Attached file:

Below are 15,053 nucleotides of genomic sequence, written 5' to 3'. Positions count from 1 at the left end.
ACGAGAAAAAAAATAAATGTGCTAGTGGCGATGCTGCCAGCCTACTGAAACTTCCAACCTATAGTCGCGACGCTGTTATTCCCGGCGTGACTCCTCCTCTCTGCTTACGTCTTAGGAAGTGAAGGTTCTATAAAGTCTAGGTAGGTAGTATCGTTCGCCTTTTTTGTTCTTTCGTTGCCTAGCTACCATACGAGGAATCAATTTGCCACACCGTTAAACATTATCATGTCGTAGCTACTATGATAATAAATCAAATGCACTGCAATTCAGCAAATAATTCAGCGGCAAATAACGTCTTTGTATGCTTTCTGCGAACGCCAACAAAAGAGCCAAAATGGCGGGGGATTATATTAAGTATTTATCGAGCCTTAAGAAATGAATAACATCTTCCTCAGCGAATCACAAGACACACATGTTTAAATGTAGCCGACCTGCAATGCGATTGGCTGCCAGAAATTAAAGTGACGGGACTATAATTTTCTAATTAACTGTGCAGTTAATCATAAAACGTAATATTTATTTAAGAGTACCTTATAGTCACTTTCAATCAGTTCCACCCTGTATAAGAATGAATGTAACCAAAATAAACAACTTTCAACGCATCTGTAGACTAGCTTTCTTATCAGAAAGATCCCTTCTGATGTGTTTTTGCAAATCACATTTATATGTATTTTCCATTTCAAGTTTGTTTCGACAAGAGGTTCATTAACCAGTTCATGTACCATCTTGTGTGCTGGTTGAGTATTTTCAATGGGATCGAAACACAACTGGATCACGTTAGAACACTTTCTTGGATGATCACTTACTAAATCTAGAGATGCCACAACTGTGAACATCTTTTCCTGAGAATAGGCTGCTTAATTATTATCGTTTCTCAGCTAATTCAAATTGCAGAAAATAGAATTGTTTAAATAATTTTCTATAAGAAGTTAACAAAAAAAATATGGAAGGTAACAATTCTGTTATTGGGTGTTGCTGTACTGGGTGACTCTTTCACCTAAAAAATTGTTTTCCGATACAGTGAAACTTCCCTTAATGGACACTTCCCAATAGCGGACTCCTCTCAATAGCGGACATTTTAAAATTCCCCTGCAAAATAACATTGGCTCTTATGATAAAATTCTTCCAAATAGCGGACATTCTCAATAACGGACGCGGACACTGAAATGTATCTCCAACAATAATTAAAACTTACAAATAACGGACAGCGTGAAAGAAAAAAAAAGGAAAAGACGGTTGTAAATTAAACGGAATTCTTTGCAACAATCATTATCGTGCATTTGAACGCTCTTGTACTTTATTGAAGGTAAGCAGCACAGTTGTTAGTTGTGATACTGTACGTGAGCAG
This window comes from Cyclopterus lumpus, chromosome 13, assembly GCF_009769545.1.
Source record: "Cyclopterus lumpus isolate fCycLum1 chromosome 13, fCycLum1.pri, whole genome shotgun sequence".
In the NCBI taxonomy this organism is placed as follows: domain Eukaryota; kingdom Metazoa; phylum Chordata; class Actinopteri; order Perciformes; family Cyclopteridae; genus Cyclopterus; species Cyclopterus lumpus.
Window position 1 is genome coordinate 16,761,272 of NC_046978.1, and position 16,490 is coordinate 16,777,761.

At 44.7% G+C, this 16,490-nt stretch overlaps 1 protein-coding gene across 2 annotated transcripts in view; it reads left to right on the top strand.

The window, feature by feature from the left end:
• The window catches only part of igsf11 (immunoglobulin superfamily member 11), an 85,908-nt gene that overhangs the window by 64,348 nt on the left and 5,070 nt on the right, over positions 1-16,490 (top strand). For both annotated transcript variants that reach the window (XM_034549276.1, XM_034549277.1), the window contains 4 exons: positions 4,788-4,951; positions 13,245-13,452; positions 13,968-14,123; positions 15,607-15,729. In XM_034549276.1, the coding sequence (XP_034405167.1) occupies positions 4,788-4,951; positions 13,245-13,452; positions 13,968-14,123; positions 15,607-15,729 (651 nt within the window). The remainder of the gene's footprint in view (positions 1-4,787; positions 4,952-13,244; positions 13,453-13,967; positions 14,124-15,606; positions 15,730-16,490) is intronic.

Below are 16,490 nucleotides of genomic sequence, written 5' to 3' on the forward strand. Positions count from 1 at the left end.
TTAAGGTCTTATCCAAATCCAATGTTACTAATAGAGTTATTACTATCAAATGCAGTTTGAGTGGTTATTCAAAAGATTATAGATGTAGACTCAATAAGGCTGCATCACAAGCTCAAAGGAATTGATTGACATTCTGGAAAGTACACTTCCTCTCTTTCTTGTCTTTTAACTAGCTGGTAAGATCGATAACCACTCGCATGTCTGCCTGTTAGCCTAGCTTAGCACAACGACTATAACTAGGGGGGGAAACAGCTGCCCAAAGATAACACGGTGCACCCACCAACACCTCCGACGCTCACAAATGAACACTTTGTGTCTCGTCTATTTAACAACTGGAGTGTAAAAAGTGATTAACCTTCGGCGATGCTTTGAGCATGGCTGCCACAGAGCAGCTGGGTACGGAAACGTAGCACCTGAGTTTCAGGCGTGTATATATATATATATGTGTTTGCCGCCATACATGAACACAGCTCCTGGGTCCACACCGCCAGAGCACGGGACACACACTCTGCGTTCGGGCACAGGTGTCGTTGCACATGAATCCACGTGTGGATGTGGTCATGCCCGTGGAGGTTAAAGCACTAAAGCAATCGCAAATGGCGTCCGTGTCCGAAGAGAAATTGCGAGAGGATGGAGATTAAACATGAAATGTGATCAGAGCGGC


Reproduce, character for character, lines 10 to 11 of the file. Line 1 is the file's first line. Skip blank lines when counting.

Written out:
Below are 16,490 nucleotides of genomic sequence, written 5' to 3' on the forward strand. Positions count from 1 at the left end.
TTAAGGTCTTATCCAAATCCAATGTTACTAATAGAGTTATTACTATCAAATGCAGTTTGAGTGGTTATTCAAAAGATTATAGATGTAGACTCAATAAGGCTGCATCACAAGCTCAAAGGAATTGATTGACATTCTGGAAAGTACACTTCCTCTCTTTCTTGTCTTTTAACTAGCTGGTAAGATCGATAACCACTCGCATGTCTGCCTGTTAGCCTAGCTTAGCACAACGACTATAACTAGGGGGGGAAACAGCTGCCCAAAGATAACACGGTGCACCCACCAACACCTCCGACGCTCACAAATGAACACTTTGTGTCTCGTCTATTTAACAACTGGAGTGTAAAAAGTGATTAACCTTCGGCGATGCTTTGAGCATGGCTGCCACAGAGCAGCTGGGTACGGAAACGTAGCACCTGAGTTTCAGGCGTGTATATATATATATATGTGTTTGCCGCCATACATGAACACAGCTCCTGGGTCCACACCGCCAGAGCACGGGACACACACTCTGCGTTCGGGCACAGGTGTCGTTGCACATGAATCCACGTGTGGATGTGGTCATGCCCGTGGAGGTTAAAGCACTAAAGCAATCGCAAATGGCGTCCGTGTCCGAAGAGAAATTGCGAGAGGATGGAGATTAAACATGAAATGTGATCAGAGCGGC